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Maggie L. Fox

Maggie L. Fox is a veteran of numerous political, environmental and national issue campaigns and has over 30 years of experience mobilizing people to work for progressive change.

She is past National President of America Votes, the former Deputy Executive Director of the Sierra Club, and a consultant to The Energy Future Coalition, Western Resource Advocates, and The Ocean Conservancy. Maggie has consulted with a number of organizations and foundations on their energy and climate campaigns, including The Hewlett Foundation, The UN Foundation, The Western Conservation Foundation, and The Better World Fund. For the past three years, she has been the President and CEO of the Climate Reality Project and CEO of the Climate Reality Action Fund.

As President and CEO of the Climate Reality Project, Maggie has led a campaign to help citizens around the world discover the truth about the climate crisis and take meaningful steps to bring about global change. Along with Chairman and former Vice President Al Gore, Maggie has trained thousands of climate educators from around the world, most recently in Beijing, China, Jakarta, Indonesia, and San Francisco.

Maggie has served on the boards of numerous environmental and women’s organizations. She currently serves on the board of the Green Fund and was honored by the Women’s Council on Energy and the Environment as the 2010 Woman of the Year.

Maggie began her career as a teacher and community organizer on the Navajo and Hopi Reservations of Arizona and New Mexico and worked for the Colorado, North Carolina and Northwest Outward Bound. She earned her B.A. from the University of North Carolina, a Masters in Education from The University of Colorado, and a J.D. with an emphasis in Environmental Law and Native America Natural Resources Law from Northwestern School of Law.

EcoWatch Daily Newsletter

A protest against the name of the Washington Redskins in Minneapolis, Minnesota on Nov. 2, 2014. Fibonacci Blue / CC BY 2.0

The Washington Redskins will retire their controversial name and logo, the National Football League (NFL) team announced Monday.

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The survival tools northern fish have used for millennia could be a disadvantage as environmental conditions warm and more fast-paced species move in. Istvan Banyai / Wikimedia Commons / CC by 3.0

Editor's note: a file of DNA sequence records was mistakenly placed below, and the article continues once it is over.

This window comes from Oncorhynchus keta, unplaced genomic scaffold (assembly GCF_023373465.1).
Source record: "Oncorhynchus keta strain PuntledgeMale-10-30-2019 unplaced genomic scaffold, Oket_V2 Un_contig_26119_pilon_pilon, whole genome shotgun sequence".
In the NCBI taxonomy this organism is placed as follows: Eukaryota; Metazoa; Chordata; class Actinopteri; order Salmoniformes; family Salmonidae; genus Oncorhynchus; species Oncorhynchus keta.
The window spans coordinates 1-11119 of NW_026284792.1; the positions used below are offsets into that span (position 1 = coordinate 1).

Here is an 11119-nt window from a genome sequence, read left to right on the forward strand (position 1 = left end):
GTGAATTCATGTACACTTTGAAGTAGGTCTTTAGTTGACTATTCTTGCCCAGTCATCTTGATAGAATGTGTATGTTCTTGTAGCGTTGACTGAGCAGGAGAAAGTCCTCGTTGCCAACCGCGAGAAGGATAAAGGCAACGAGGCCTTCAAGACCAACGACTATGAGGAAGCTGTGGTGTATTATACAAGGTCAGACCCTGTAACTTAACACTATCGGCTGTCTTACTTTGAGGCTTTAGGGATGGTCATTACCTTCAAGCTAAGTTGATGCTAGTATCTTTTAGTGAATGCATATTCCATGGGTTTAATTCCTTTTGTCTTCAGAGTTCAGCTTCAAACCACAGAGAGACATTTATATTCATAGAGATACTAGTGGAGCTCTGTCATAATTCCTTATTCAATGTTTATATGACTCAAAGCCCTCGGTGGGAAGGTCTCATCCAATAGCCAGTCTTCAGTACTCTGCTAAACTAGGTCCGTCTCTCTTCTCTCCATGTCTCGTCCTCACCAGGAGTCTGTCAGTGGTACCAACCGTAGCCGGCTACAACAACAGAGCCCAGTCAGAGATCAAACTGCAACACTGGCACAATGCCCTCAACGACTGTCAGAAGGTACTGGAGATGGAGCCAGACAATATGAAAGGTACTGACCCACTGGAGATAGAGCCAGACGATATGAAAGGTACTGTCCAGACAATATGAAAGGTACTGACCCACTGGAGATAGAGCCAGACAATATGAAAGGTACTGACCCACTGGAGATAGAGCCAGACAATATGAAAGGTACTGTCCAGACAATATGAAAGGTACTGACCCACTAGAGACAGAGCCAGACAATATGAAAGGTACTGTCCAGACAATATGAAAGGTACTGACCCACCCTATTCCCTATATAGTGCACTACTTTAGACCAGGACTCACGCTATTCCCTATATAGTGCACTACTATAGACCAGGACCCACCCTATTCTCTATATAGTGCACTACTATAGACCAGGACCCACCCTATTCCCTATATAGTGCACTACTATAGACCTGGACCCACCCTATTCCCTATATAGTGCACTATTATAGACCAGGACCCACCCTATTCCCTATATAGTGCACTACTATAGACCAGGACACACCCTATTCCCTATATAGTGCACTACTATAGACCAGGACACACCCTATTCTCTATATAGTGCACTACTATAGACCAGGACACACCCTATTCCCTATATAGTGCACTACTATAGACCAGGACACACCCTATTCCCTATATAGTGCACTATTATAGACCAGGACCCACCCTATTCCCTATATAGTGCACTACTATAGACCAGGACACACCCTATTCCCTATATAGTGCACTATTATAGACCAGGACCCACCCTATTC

By Alyssa Murdoch, Chrystal Mantyka-Pringle and Sapna Sharma

Summer has finally arrived in the northern reaches of Canada and Alaska, liberating hundreds of thousands of northern stream fish from their wintering habitats.

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A mother walks her children through a fountain on a warm summer day on July 12, 2020 in Hoboken, New Jersey. Gary Hershorn / Getty Images

A heat wave that set in over the South and Southwest left much of the U.S. blanketed in record-breaking triple digit temperatures over the weekend. The widespread and intense heat wave will last for weeks, making the magnitude and duration of its heat impressive, according to The Washington Post.

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If you get a call from a number you don't recognize, don't hit decline — it might be a contact tracer calling to let you know that someone you've been near has tested positive for the coronavirus. blackCAT / Getty Images

By Joni Sweet

If you get a call from a number you don't recognize, don't hit decline — it might be a contact tracer calling to let you know that someone you've been near has tested positive for the coronavirus.

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Aerial view of burnt areas of the Amazon rainforest, near Porto Velho, Rondonia state, Brazil, on Aug. 24, 2019. CARLOS FABAL / AFP via Getty Images

NASA scientists say that warmer than average surface sea temperatures in the North Atlantic raise the concern for a more active hurricane season, as well as for wildfires in the Amazon thousands of miles away, according to Newsweek.

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A baby receives limited treatment at a hospital in Yemen on June 27, 2020. Mohammed Hamoud / Anadolu Agency / Getty Images

By Andrea Germanos

Oxfam International warned Thursday that up to 12,000 people could die each day by the end of the year as a result of hunger linked to the coronavirus pandemic—a daily death toll surpassing the daily mortality rate from Covid-19 itself.

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The 2006 oil spill was the largest incident in Philippine history and damaged 1,600 acres of mangrove forests. Shubert Ciencia / Flickr / CC BY 2.0

By Jun N. Aguirre

An oil spill on July 3 threatens a mangrove forest on the Philippine island of Guimaras, an area only just recovering from the country's largest spill in 2006.

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